Analysts Predict Apple Could Be Sitting on $170 Billion in Cash This Year
March 19, 2013 9:40 AM
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Some shareholders want cash returned as a dividend to investors
Apple continues to be incredibly successful in the technology market and one of the most valuable companies in the world. So far this year Apple is sitting on a cash stockpile that amounts to $137 billion. Some
Apple shareholders are upset that the company is sitting on that much cash
and isn't paying out dividends to shareholders.
Moody's Investors Services issued a report this week predicting that Apple’s cash stockpile could grow to as large as $170 billion by the end of 2013. That assumes that Apple doesn't change its philosophy towards dividends and stock buybacks. Apple has been under pressure from a hedge fund manager named David Einhorn and other major investors to return some of that cash to shareholders.
Apple has noted that it is in "active discussions" on returning some of that money to investors but no details were offered. Einhorn is currently
involved in the suit
against Apple that CEO Tim Cook has dubbed "a sideshow."
Moody's wrote, "Unless Apple changes its philosophy towards liquidity/shareholder returns by increasing its $10 billion annual common dividend, or if Apple increases it stock buyback program, we estimate Apple’s cash balances could increase by another $35 billion in 2013 and exceed $170 billion."
When it comes to cash reserves, Apple has roughly twice as much as its closest competitor. Microsoft was sitting on total cash reserves of $68.3 billion as of December 31, 2012. Google is slightly behind with $48.1 billion.
The only non-technology company in the top five biggest cash-rich companies in the United States was pharmaceutical giant Pfizer with $46.9 billion in cash taking the number four spot. Rounding out the top five is Cisco Systems with $46.4 billion in cash.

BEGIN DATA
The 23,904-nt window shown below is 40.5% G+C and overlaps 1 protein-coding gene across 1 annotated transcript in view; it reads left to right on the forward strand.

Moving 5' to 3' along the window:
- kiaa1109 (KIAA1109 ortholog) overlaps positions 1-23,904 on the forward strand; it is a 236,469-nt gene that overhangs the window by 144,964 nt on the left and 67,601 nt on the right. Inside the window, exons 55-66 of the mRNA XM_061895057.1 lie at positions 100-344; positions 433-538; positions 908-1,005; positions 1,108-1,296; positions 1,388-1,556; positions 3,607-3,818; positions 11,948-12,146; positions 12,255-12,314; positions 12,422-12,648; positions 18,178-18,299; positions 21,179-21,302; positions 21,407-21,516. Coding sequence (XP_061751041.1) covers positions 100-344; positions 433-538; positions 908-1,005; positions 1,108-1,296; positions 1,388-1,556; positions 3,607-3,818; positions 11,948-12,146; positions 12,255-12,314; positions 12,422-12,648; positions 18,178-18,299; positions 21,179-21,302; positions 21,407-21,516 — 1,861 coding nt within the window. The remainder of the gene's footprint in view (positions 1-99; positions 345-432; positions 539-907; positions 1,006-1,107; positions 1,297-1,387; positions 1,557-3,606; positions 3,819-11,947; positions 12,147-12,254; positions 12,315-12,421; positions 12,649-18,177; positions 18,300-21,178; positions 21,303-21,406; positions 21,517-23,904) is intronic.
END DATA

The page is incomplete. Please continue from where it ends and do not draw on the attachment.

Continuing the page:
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RE: There is no "returning"!
3/19/2013 12:35:49 PM
You make good points, but I think you are wrong on a few of your facts.
As stated, the money never belonged to share holders. A share holder agrees to the dividend rules when they purchased the stock. They can't cry foul now. They can also get out if they want, they'll come out in the black.
Secondly, that stock pile of cash DOES help strengthen their overall valuation if for no other reason than they haven't misspent it yet.
Hedgefund manager (LOL - ironic) sees $$$ and wants a slice, well, bigger than he's already getting.
RE: There is no "returning"!
3/19/2013 2:12:24 PM
> As stated, the money never belonged to share holders. A share holder agrees to the dividend rules when they purchased the stock. They can't cry foul now. They can also get out if they want, they'll come out in the black.
As stated incorrectly, yes. Let me put it to you this way. If the shareholders, the actual owners of Apple, don't own the assets, who does? There is no one else.
The Board sets the policies, including cash management and the decision to issue dividends, this is correct. But you must also note that they have a fiduciary responsibility to the shareholders. That doesn't mean bankrupt the company giving away 200B in cash this year. But when the company amasses more cash than it can possibly use, the best use is to return the excess to the shareholders. Their refusal to is a factor in the share price drop.
The truth is that Apple cannot make use of this much capital. They made their success by focusing on a very small set of products and doing them well. If they increased their R&D budget 10x, good things will not happen. They will instead become bloated and suffer the pains of failed products, the scourge of discount pricing and expand beyond their core competencies.
I think it's unlikely they can sustain these outsized profits. They've already lost their advantage in phones, and all the lawyers in the world won't protect the ipad forever. They will still be highly profitable, but not at the volume they enjoy today. The stock price will decrease to reflect that new reality when it happens. Meanwhile, the existing shareholders should enjoy some of the happy days.
RE: There is no "returning"!
3/19/2013 8:57:32 PM
You are not wrong, I agree in fact, I'm just pointing out that if the powers that be, in their fiduciary responsibility, feel the share holders are best served by the existence of this pile of cash, than they have every right to proceed this was.
Should a hedge fund manager sue Walmart if he doesn't like their decision to invest in time travel R&D?
"We basically took a look at this situation and said, this is bullshit." -- Newegg Chief Legal Officer Lee Cheng's take on patent troll Soverain
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